niche. Actually, two: one in economic thought and policy and another in
which it can use mainstream tools. He is not surprised, however, that the
plan makes his faculty members "unsettled." Orthodoxy, they know, has
already begun to make inroads into some of the few other centers of
heterodox practice: New School University and the Universities of
Massachusetts at Amherst and California at Riverside.
In June, in Kansas City, Mo., the International Confederation of
Associations for Pluralism in Economics will hold a World Conference
on the Future of Heterodox Economics, offering thousands of
marginalized economists a rare opportunity to gather en masse. There,
they will plan their battles and commiserate about how long they must
wait for change. And, says Georgia Tech's Mr. Ziliak, they will share
war stories about how "the market wants you to pretend that you're an
objective economist, who is going to reveal something about the world
through neoclassical lenses, using standards of neoclassical theory,
and some latest fashion of econometrics."
But even though people are "still hiding their embrace of pluralism, or of
postmodern economics because they want that job," he says, they are "still
doing research, in their preferred areas, although with little
institutional support." That trend and the June meeting, he says, make him
optimistic: "The idea is to create solidarities across different heterodox
approaches -- libertarian, Afrocentric, feminist, etc. I know I feel
energized by it."
Mr. Ziliak has another prediction. "Maybe we heterodox economists will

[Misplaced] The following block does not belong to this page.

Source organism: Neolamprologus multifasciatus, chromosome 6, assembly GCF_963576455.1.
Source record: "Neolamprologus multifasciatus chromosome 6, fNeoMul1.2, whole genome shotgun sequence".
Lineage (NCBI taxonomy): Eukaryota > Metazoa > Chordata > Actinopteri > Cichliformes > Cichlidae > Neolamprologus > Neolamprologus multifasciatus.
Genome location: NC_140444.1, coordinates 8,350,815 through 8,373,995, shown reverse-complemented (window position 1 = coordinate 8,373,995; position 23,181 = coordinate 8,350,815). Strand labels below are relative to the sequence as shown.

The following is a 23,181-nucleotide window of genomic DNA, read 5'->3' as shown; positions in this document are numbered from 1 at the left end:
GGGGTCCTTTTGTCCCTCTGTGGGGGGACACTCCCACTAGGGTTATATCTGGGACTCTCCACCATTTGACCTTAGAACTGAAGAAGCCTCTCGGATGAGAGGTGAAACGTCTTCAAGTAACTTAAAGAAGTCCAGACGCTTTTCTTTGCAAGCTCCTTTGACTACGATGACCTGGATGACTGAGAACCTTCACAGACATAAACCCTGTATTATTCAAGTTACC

just say that we don't care about the pecking order anymore, and we'll
just produce parallel conversations in economics," he says. "That may mean
having less-prestigious job offers and lower incomes, but I think you'll
see more and more people doing that anyway -- obviously for both supply
and demand reasons."
"That's right," says the forthright Mr. Keen. "You've got to agree to be
marginalized, and then fight like hell."
HOW ECONOMICS BECAME WHAT IT IS
Several books on the history of the discipline of economics and the
history of economic thought have appeared in recent years. More are
forthcoming. Among them:
The Crisis in Economics, edited by Edward Fullbrook (Routledge,
forthcoming in June)
Debunking Economics: The Naked Emperor of the Social Sciences, by Steve
Keen (Pluto Press/Zed Books, 2001)
Economics and Reality, by Tony Lawson (Routledge, 1997)
Economics as Religion: From Samuelson to Chicago and Beyond, by Robert H.
Nelson and Max L. Stackhouse (Penn State University Press, 2001)
How Economics Became a Mathematical Science, by E. Roy Weintraub (Duke
University Press, 2002)
How Economics Forgot History, by Geoffrey Martin Hodgson (Routledge, 2001)
Intersubjectivity in Economics: Agents and Structures, edited by Edward
Fullbrook (Routledge, 2001)
Machine Dreams: Economics Becomes a Cyborg Science, by Philip Mirowski
(Cambridge University Press, 2002)
Microeconomics in Context, by Neva R. Goodwin, Julie Nelson, Frank
Ackerman, and Thomas Weisskopf (Houghton Mifflin, forthcoming in 2004)
A Perilous Progress: Economists and Public Purpose in
Twentieth-Century America, by Michael A. Bernstein (Princeton
University Press, 2001)
Post-Modernism, Economics and Knowledge, edited by Stephen
Cullenberg, Jack Amariglio, and David F. Ruccio (Routledge, 2001)
The Rhetoric of Economics, by Deirdre N. McCloskey (University of
Wisconsin Press, second edition, 1998)
The Vices of Economists, the Virtues of the Bourgeoisie, by Deirdre
N. McCloskey (Amsterdam University Press, 1996)
Section: Research & Publishing
Volume 49, Issue 20, Page A12